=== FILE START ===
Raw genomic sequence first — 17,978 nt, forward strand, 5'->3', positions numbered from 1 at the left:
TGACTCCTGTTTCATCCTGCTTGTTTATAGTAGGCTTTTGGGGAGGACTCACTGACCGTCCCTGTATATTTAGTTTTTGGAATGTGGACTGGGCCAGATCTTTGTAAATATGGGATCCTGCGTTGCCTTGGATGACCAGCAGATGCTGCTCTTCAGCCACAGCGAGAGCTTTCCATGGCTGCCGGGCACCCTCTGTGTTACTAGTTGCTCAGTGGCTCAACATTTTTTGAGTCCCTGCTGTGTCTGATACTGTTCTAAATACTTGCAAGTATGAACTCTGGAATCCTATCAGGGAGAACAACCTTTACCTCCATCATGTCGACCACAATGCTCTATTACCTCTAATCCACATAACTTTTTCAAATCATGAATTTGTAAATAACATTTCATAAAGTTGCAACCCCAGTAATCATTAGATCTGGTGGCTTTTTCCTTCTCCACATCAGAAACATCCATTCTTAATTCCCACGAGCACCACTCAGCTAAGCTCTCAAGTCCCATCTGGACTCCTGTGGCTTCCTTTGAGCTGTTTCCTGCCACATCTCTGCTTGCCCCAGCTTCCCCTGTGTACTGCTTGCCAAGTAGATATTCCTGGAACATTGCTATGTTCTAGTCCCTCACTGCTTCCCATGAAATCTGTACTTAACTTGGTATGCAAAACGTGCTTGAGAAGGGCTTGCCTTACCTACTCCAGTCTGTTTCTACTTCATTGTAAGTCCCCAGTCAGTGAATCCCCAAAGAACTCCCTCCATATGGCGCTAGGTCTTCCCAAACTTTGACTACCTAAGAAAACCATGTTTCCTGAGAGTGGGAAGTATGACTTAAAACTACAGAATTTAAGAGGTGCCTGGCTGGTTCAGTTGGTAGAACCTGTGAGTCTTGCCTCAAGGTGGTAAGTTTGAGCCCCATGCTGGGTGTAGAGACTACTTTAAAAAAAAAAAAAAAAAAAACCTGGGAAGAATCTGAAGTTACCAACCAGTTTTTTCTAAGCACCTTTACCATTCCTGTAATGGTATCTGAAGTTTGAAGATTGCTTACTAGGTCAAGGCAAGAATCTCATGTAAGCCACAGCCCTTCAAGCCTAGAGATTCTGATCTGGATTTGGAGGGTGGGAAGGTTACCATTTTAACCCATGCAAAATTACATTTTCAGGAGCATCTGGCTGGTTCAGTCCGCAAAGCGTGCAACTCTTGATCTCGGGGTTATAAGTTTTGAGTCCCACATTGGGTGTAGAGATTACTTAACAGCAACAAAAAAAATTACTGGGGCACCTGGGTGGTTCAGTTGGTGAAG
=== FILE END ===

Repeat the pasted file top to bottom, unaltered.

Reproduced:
Raw genomic sequence first — 17,978 nt, forward strand, 5'->3', positions numbered from 1 at the left:
TGACTCCTGTTTCATCCTGCTTGTTTATAGTAGGCTTTTGGGGAGGACTCACTGACCGTCCCTGTATATTTAGTTTTTGGAATGTGGACTGGGCCAGATCTTTGTAAATATGGGATCCTGCGTTGCCTTGGATGACCAGCAGATGCTGCTCTTCAGCCACAGCGAGAGCTTTCCATGGCTGCCGGGCACCCTCTGTGTTACTAGTTGCTCAGTGGCTCAACATTTTTTGAGTCCCTGCTGTGTCTGATACTGTTCTAAATACTTGCAAGTATGAACTCTGGAATCCTATCAGGGAGAACAACCTTTACCTCCATCATGTCGACCACAATGCTCTATTACCTCTAATCCACATAACTTTTTCAAATCATGAATTTGTAAATAACATTTCATAAAGTTGCAACCCCAGTAATCATTAGATCTGGTGGCTTTTTCCTTCTCCACATCAGAAACATCCATTCTTAATTCCCACGAGCACCACTCAGCTAAGCTCTCAAGTCCCATCTGGACTCCTGTGGCTTCCTTTGAGCTGTTTCCTGCCACATCTCTGCTTGCCCCAGCTTCCCCTGTGTACTGCTTGCCAAGTAGATATTCCTGGAACATTGCTATGTTCTAGTCCCTCACTGCTTCCCATGAAATCTGTACTTAACTTGGTATGCAAAACGTGCTTGAGAAGGGCTTGCCTTACCTACTCCAGTCTGTTTCTACTTCATTGTAAGTCCCCAGTCAGTGAATCCCCAAAGAACTCCCTCCATATGGCGCTAGGTCTTCCCAAACTTTGACTACCTAAGAAAACCATGTTTCCTGAGAGTGGGAAGTATGACTTAAAACTACAGAATTTAAGAGGTGCCTGGCTGGTTCAGTTGGTAGAACCTGTGAGTCTTGCCTCAAGGTGGTAAGTTTGAGCCCCATGCTGGGTGTAGAGACTACTTTAAAAAAAAAAAAAAAAAAAACCTGGGAAGAATCTGAAGTTACCAACCAGTTTTTTCTAAGCACCTTTACCATTCCTGTAATGGTATCTGAAGTTTGAAGATTGCTTACTAGGTCAAGGCAAGAATCTCATGTAAGCCACAGCCCTTCAAGCCTAGAGATTCTGATCTGGATTTGGAGGGTGGGAAGGTTACCATTTTAACCCATGCAAAATTACATTTTCAGGAGCATCTGGCTGGTTCAGTCCGCAAAGCGTGCAACTCTTGATCTCGGGGTTATAAGTTTTGAGTCCCACATTGGGTGTAGAGATTACTTAACAGCAACAAAAAAAATTACTGGGGCACCTGGGTGGTTCAGTTGGTGAAG